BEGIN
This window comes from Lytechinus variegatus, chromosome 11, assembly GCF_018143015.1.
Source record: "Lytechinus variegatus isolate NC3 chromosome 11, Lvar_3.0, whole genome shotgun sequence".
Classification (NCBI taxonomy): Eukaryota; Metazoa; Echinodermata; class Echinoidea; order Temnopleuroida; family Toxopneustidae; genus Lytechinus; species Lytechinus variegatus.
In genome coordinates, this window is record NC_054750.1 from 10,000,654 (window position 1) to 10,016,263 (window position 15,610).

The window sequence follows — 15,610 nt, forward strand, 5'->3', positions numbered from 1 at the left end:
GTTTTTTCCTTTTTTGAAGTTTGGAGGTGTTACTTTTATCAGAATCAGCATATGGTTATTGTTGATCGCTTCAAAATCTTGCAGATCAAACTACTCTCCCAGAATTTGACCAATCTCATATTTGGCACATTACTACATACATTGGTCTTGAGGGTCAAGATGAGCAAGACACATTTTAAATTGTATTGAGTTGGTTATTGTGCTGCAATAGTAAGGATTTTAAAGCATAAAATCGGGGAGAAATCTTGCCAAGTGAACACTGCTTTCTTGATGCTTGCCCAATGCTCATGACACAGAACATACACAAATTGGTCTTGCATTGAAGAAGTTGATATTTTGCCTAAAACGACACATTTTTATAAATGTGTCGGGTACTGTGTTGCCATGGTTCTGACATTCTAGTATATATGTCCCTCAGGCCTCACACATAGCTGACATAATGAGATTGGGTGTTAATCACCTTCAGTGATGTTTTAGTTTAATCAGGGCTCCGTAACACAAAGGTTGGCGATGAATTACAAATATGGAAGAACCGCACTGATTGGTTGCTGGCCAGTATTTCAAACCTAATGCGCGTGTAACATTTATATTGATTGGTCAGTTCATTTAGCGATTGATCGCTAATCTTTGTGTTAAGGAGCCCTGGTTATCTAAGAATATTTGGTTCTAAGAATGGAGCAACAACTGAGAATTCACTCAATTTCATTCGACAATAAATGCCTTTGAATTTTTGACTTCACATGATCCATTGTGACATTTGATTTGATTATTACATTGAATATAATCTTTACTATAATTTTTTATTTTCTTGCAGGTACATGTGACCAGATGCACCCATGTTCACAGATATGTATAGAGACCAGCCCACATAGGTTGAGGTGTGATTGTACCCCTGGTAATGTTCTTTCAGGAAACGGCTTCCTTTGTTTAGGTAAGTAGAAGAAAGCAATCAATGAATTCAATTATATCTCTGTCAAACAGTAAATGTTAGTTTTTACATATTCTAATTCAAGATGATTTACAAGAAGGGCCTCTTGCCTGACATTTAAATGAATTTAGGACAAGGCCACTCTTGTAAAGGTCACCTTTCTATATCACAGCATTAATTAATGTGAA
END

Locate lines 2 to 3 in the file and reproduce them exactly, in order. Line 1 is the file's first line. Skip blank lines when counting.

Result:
Source record: "Lytechinus variegatus isolate NC3 chromosome 11, Lvar_3.0, whole genome shotgun sequence".
Classification (NCBI taxonomy): Eukaryota; Metazoa; Echinodermata; class Echinoidea; order Temnopleuroida; family Toxopneustidae; genus Lytechinus; species Lytechinus variegatus.